Quality Assurance

QA is the systematic monitoring and evaluation of the various aspects of a project, service or facility to maximize the probability that standards of quality are being attained by the production process. QA cannot absolutely guarantee the production of quality products.

Two principles included in QA are: “Fit for purpose”, the product should be suitable for the intended purpose; and “Right first time”, mistakes should be eliminated. QA includes regulation of the quality of raw materials, assemblies, products and components, services related to production, and management, production and inspection processes.

Quality is determined by the product users, clients or customers, not by society in general. It is not the same as ‘expensive’ or ‘high quality’. Low priced products can be considered as having high quality if the product users determine them as such.

Steps for a Typical Quality Assurance Process

There are many forms of QA processes, of varying scope and depth. The application of a particular process is often customized to the production process.

A typical process may include:

  • test of previous articles
  • plan to improve
  • design to include improvements and requirements
  • manufacture with improvements
  • review new item and improvements
  • test of the new item

Failure Testing

Valuable processes to perform on a whole consumer product is failure testing or stress testing.  In mechanical terms this is the operation of a product until it fails, often under stresses such as increasing vibrationtemperature, and humidity. This exposes many unanticipated weaknesses in a product, and the data is used to drive engineering and manufacturing process improvements. Often quite simple changes can dramatically improve product service, such as changing to mold-resistant paint or adding lock-washer placement to the training for new assembly personnel.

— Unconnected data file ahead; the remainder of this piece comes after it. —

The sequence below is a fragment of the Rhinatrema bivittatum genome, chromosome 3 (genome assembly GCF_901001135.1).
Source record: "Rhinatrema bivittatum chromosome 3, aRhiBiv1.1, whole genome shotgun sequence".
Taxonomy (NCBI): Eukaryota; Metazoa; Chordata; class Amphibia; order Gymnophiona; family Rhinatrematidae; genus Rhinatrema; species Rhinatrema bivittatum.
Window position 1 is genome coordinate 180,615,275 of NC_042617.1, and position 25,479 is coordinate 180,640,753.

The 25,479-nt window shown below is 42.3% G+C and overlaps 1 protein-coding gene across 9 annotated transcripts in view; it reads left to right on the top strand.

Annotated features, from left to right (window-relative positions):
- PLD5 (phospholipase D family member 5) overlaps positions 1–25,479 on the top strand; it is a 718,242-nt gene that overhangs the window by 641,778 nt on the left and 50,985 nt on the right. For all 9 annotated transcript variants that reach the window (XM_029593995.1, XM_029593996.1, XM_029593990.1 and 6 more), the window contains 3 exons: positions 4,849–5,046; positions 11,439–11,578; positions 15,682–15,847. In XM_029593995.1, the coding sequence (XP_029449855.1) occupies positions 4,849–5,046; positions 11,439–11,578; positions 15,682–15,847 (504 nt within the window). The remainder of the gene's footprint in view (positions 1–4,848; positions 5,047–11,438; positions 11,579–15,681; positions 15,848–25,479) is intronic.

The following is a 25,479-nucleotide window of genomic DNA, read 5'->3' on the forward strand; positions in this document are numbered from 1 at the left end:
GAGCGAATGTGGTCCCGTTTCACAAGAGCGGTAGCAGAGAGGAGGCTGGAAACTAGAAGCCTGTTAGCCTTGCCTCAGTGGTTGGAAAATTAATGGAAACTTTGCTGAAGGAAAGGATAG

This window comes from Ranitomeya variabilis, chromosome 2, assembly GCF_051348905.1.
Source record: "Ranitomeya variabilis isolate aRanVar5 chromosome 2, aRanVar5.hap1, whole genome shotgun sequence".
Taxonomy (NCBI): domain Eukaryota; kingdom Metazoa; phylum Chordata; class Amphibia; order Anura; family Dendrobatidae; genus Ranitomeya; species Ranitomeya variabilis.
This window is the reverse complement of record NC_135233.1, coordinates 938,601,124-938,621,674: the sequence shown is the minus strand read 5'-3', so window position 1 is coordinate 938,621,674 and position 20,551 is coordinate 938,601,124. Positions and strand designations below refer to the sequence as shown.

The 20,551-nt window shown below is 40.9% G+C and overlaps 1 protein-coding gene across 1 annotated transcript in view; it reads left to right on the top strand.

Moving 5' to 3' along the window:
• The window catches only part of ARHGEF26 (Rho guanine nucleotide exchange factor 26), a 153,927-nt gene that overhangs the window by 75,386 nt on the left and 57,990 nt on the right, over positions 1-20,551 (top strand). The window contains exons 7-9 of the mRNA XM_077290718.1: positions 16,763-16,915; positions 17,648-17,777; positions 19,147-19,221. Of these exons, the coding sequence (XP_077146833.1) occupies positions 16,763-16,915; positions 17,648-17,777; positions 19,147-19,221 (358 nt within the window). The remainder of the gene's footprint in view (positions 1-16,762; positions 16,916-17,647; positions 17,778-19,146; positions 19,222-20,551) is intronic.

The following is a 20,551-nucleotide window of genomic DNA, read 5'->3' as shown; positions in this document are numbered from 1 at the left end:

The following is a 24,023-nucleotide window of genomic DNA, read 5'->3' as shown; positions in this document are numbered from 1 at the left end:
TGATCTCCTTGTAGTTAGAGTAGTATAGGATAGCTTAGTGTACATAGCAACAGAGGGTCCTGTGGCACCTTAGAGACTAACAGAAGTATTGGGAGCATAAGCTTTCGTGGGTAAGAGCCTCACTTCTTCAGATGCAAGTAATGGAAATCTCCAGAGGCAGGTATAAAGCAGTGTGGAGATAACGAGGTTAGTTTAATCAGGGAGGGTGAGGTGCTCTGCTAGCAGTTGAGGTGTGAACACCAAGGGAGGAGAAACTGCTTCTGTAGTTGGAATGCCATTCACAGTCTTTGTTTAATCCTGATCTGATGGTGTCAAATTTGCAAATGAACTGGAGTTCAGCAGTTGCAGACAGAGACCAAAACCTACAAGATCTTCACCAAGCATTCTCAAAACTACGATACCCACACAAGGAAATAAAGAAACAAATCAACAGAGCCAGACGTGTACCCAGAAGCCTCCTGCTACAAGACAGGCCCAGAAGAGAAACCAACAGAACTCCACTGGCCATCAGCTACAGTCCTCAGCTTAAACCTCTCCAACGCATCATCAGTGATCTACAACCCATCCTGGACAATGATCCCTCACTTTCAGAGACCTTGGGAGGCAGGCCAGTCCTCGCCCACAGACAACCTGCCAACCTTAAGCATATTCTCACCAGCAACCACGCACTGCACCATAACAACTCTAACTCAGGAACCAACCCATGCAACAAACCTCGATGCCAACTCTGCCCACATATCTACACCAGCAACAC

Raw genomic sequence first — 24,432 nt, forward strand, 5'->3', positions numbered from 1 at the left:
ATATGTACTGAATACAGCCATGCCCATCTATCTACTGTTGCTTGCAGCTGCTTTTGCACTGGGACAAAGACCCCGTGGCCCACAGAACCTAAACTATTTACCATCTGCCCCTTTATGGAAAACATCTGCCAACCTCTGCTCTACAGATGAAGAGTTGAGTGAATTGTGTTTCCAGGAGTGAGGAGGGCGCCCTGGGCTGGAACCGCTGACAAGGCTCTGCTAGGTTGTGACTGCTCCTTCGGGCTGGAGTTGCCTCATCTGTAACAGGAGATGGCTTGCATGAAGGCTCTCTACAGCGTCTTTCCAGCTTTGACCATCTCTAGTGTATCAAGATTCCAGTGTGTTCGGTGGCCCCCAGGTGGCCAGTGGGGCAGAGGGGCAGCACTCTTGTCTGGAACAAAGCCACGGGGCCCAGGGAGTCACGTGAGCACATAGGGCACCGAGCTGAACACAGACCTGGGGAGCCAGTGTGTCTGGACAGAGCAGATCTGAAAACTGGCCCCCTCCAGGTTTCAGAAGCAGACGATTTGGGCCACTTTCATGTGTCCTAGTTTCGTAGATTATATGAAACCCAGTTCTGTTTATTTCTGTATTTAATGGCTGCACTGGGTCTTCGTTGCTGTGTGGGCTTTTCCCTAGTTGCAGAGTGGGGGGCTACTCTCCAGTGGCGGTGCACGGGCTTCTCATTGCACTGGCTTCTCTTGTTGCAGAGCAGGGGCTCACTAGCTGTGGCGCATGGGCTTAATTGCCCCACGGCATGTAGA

Statistical Control

Many organizations use statistical process control to bring the organization to Six Sigma levels of quality, in other words, so that the likelihood of an unexpected failure is confined to six standard deviations on the normal distribution. This probability is less than four one-millionths. Items controlled often include clerical tasks such as order-entry as well as conventional manufacturing tasks.

Traditional statistical process controls in manufacturing operations usually proceed by randomly sampling and testing a fraction of the output. Variances in critical tolerances are continuously tracked and where necessary corrected before bad parts are produced.

Total Quality Management

The quality of products is dependent upon that of the participating constituents,  some of which are sustainable and effectively controlled while others are not. The process(es) which are managed with QA pertain to Total Quality Management.

If the specification does not reflect the true quality requirements, the product’s quality cannot be guaranteed. For instance, the parameters for a pressure vessel should cover not only the material and dimensions but operating, environmental, safetyreliability and maintainability requirements.

QA in Software Development

The following are examples of QA models relating to the software development process.

Models and standards

ISO 17025 is an international standard that specifies the general requirements for the competence to carry out tests and or calibrations. There are 15 management requirements and 10 technical requirements. These requirements outline what a laboratory must do to become accredited. Management system refers to the organization’s structure for managing its processes or activities that transform inputs of resources into a product or service which meets the organization’s objectives, such as satisfying the customer’s quality requirements, complying with regulations, or meeting environmental objectives.

The CMMI (Capability Maturity Model Integration) model is widely used to implement Quality Assurance (PPQA) in an organization. The CMMI maturity levels can be divided into 5 steps, which a company can achieve by performing specific activities within the organization. (CMMI QA processes are excellent for companies like NASA, and may even be adapted for agile development style).